Last season, the Los Angeles Kings took what amounted to a desperation chance that Dion Phaneuf still had some productive hockey remaining in his career and acquired him from the Ottawa Senators. The hope was that he could help their blue line.
One year later, it is becoming painfully clear that his best days are long in the rear view mirror.
Kings coach Willie Desjardins confirmed on Thursday that the 33-year-old Phaneuf will be a healthy scratch for their game against the Philadelphia Flyers. It was probably a long-time coming.
It has been, to say the least, a pretty a miserable year for Phaneuf as he enters Thursday with just a single goal, only two assists, a minus-16 rating, and a 46 percent Corsi rating, per Natural Stat Trick, in 46 games this season. His ice-time has also been reduced down to a career-low 14 minutes per night.
That alone is a concerning sign for his future with the Kings. Even more when you consider the Kings are clearly looking toward the future and looking to rebuild in what is now their fifth consecutive season of mediocrity.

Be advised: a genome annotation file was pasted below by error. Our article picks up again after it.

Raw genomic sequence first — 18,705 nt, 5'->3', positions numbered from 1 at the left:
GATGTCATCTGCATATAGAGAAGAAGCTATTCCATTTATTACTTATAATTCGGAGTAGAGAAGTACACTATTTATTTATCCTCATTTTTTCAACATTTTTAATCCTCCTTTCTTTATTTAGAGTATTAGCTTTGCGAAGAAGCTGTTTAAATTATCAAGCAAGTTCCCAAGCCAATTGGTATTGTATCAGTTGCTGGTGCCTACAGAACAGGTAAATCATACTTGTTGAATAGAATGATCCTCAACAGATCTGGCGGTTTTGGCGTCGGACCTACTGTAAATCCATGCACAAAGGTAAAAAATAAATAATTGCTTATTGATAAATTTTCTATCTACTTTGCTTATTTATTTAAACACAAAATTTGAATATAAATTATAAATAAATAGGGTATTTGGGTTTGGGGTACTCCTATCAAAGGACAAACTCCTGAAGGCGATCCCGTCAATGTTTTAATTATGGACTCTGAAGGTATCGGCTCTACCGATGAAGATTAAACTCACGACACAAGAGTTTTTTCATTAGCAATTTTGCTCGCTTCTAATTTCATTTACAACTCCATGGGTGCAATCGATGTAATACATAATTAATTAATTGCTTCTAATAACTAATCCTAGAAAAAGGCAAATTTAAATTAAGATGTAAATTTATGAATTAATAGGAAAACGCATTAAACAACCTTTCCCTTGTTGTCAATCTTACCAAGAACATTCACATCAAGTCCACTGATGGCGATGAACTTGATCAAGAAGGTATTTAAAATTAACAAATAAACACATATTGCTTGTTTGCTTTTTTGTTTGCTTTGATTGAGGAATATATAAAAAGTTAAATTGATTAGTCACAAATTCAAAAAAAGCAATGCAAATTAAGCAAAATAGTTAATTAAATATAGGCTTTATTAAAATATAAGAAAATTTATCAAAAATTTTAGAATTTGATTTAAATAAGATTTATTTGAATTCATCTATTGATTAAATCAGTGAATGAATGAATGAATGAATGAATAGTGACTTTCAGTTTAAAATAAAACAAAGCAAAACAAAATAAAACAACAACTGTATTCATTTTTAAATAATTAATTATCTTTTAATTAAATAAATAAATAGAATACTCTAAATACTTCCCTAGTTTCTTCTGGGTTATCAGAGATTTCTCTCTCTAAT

The problem is they don’t really have any good options for what to actually do with Phaneuf as part of the rebuild.
If the Kings really are looking to the future they do not have much use for a mid-30s blue liner that isn’t even able to crack their current lineup.
He also still has two more years remaining on his current contract that pays him a salary cap hit of $7 million per season, per Cap Friendly.
That contract, combined with his declining play, is going to make him nearly impossible to trade unless the Kings throw in a useful asset to get a team looking to reach the salary cap floor in future seasons to take his contract (oddly enough, one such team could be … Ottawa … not that it would ever happen).
The other option is a buyout.
With two years remaining on his deal that would leave the Kings on the hook for some dead money through the end of the 2022-23 season. According to the CapFriendly buyout calculator, the cap hit would be $2.9 million next season, $5.4 million the year after, and then down to $1.4 million the two seasons after that.
That’s a big chunk of salary cap space going to a roster spot that is, literally, giving you nothing. But right now they have significantly more going to a player that has been so unproductive this season that they are making him a healthy scratch. So it is probably something that is worth considering.
Either way, it has become obvious based on his play, the new direction of the team, and Thursday’s decision that his future with the Kings should very much be up for discussion.